I found this Tradewind on Craigslist and here's the deal...body in OK shape, dent on front end. no appliances, beds, propane tanks...needs plumbing, electric...no tail lights, needs tires and wheel bearing pack to bring it the 300 mile to Sacramento...in other words and REAL fixer-upper.
Pluses...axels look good. Seller says floors are solid. Body only seems to have the one flaw. Seller is moving to Porland Or soon and needs to sell it more sooner than later. I looked at the value vs. condition posting and I'm thinking an offer of around $1500 might be more like it. I'm looking for a project that I can tinker with in my driveway...I'm pretty handy. I'm going to go look at the trailer next Saturday unless he sells it before then.
Way to much. Then dent, is a big negative. The trailer sounds gutted. If you really really want a big remodel job, I would put it in the $500 range. Other than that, I would keep looking. Sorry to be a wet blanket.
Be sure to check the floor under the bathroom. Looks like the toilet has been replaced and has some cobbled woodwork around it. These trailers had a habit of leaking water in over the rear bumper and soaking the plywood floor causing lots of rot. If you're looking for a real project, this might be fine. The Tradewinds are very popular and desireable, but you could easily have more time and money into it than you could eventually sell it for. It's like old boats - the seller could give it to you and you'd still end up with a $10,000 repair bill. Darol
The main two things that are very hard and expensive to fix are the aluminum end caps sections and the frame... If the aluminum ends are damaged I personaly would move on. The second thing is I am willing to bet that the floor is gone... but so to is the frame... The floor rot is do to leaks (damaged ends) and the bathroom area failing! This type of damage makes the frame area rust! Most all frames are rusty... But I have found that gutted trailers like this for sale are due to the person taking things apart and finding that the frame is beyound repair and needs to be replaced! It is impossable to weld to rusted though members! If you are looking for a trailer that you are willing to take the body off the frame... redo the frame and then start the rest of the project than $1000-1500 is a fare price if all the parts were in this trailer. But they are not so then it becomes a judgement call! I think that there are lots of trailers out there if you keep looking!
Thanks for your input....and more are welcome. The seller says the cabinets are intact so it's not gutted. The toilet thing bothers me. I've looked at some JUNK that was more money. And you're right there are some nice rigs for sale for the same or more money although some of the rigs in the adds on here are STUPID OVERPRICED! I'm going to go look at this one next week end mostly because it's close enough I can do it in a day and I need to see it and touch it before I count it out.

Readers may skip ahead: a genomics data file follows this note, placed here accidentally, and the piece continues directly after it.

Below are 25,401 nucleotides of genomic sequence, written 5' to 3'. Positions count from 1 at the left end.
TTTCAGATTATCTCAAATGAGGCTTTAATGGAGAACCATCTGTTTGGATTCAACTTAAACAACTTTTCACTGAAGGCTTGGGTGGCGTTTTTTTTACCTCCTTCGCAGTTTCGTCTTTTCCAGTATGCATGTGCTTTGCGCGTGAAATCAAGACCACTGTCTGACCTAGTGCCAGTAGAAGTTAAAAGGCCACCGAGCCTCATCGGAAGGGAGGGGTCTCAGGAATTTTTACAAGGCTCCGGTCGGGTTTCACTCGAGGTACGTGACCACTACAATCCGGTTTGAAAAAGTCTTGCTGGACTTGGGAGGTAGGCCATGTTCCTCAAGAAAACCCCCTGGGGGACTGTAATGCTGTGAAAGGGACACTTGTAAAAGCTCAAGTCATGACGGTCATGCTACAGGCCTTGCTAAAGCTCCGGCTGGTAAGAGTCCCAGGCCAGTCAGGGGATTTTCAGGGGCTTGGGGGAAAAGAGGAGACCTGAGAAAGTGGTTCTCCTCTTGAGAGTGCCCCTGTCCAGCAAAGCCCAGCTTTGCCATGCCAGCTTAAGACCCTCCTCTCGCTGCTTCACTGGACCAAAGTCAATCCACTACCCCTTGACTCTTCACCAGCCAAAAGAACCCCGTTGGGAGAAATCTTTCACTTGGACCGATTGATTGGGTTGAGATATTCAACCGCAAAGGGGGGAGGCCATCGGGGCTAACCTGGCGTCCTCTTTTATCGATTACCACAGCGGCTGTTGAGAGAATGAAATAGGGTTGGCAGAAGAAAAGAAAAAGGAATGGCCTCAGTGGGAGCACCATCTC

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It never hurts to look at a trailer. Make a list of things you need to check, take notes and lots of pictures. See if you can tell the Axel angle by looking under the trailer. See if you can find any floor rot. If nothing else it is good practice. I had plenty when I was looking for my trailer.
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You are also coming in to the prime buying season when people start thinking all of a sudden that they need a trailer for the summer.
IMHO, if you decide this is a decent trailer worth spending several thousand dollars on, I'd tell the seller that you don't want to leave the wrong impression but to you it is a $500 trailer as it sits and if he still has it by the time he needs to move and you haven't already bought something else you'll come right over and pick it up. With that have a piece of paper already done up with your phone number and first name on it and head home. Take a lot of pictures so if you go to pick it up and he's sold off some of what gives it the current value you can point that out and offer less.
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To me, having owned a 1967 Trade Wind, that is the perfect sized trailer for the weight and size with two axles. $2500 for a 65 Trade Wind is not that bad, as long as the interior is there. To be honest, it depends on what you want to do with it. Ya know, a 65 is a 43 year old trailer. If it's local - with the cost of fuel, figure that in too.. I just recovered a 1954 Safari and gas alone was $750 to fetch it, let alone the time. For that price, you won't lose money on it. Those dents are not creased, so they should push out from within, or someone that's good with a Ding King could work them and you'd never know they were there. Get some more interior photos. Oh yeah, it'll need floor work and axles.. they all do that age! Offer $1000 and go to $1500 and see if he bites. It's worth at least that... the 60s are getting harder and harder to find ya know... and I like the year 65 trailers. Our next year on the VAP is 1965, so if you get it, call in and leave us a message Welcome to the Frontpage - The Vintage Airstream Podcast
Not seeing any inside pics I would think your $2500.00 is a top dollar. You have lots of work ahead and never trust there is no floor rot anywhere. - You just may not see it - all the windows on these oldies have leaked at some point, as does the old marker lights and vents, so a 30 year drip is bound to do some damage somewhere.
Good luck with your purchase.
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